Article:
IN THE context of current discussions around proposed anonymity for those accused of serious crimes, it is important to highlight the reasons why this would be a retrograde step in the context of sexual offences.
There have been many cases where identification and conviction of a perpetrator would not have been possible if women had not been made aware of his identity. Knowing who their attacker was and that they were not alone in having suffered at his hands is sometimes the single factor that allows women to come forward and can significantly enhance their chances of receiving justice when they do.
Many of the difficulties in securing convictions for rape lie in the hidden nature of the crime, the fact that it is one person’s word against another, and that concrete evidence is often in short supply, if not entirely absent.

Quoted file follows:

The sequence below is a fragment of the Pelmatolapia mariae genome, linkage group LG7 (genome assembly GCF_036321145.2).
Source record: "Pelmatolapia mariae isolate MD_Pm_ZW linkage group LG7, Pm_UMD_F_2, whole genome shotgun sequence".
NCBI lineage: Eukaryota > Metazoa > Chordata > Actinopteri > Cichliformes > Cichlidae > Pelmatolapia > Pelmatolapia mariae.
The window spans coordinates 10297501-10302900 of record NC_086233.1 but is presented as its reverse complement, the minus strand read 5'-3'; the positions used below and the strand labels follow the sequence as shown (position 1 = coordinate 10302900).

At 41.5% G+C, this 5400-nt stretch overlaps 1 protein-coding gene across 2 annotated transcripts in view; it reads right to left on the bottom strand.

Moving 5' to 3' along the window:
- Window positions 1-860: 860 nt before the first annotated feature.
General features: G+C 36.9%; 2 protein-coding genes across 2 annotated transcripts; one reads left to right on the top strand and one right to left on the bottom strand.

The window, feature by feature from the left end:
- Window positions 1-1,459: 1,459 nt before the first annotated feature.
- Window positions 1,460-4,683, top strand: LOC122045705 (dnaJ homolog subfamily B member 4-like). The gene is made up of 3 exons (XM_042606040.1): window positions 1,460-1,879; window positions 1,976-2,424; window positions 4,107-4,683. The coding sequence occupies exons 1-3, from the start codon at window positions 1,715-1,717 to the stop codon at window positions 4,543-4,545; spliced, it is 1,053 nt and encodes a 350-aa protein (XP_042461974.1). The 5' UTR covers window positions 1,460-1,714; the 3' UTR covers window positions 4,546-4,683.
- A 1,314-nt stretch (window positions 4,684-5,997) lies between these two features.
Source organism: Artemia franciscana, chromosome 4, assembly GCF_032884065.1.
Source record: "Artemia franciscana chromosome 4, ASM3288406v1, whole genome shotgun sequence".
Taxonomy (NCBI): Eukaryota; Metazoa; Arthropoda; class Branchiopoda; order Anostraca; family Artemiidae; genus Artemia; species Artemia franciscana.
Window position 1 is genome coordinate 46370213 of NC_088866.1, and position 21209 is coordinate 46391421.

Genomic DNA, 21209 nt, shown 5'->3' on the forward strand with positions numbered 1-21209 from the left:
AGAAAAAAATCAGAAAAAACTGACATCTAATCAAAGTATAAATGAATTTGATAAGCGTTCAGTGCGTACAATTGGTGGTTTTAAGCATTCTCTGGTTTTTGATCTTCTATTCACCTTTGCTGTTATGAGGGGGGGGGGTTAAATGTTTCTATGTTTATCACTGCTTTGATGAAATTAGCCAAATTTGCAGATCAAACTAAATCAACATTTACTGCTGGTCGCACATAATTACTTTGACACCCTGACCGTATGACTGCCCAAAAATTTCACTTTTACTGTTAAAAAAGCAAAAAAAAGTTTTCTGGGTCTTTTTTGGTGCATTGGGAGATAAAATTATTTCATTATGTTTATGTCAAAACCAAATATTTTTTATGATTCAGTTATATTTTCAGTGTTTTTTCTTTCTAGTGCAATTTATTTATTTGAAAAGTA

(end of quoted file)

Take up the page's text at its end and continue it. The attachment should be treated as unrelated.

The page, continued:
Rapists rely on the terror, shame and trauma that so often keeps women silent, and in some cases assault one woman after another many times before there is any prospect of discovery.
Police are clear that it is key to their intelligence that the identity of the accused be made known, in order that information from a range of complainers can be linked, recorded and, where appropriate, the Moorov doctrine applied.
With this in mind, it is clear that a guarantee of anonymity for the accused in rape cases would jeopardise the justice process for women.
Rape Crisis Scotland
Bath Street, Glasgow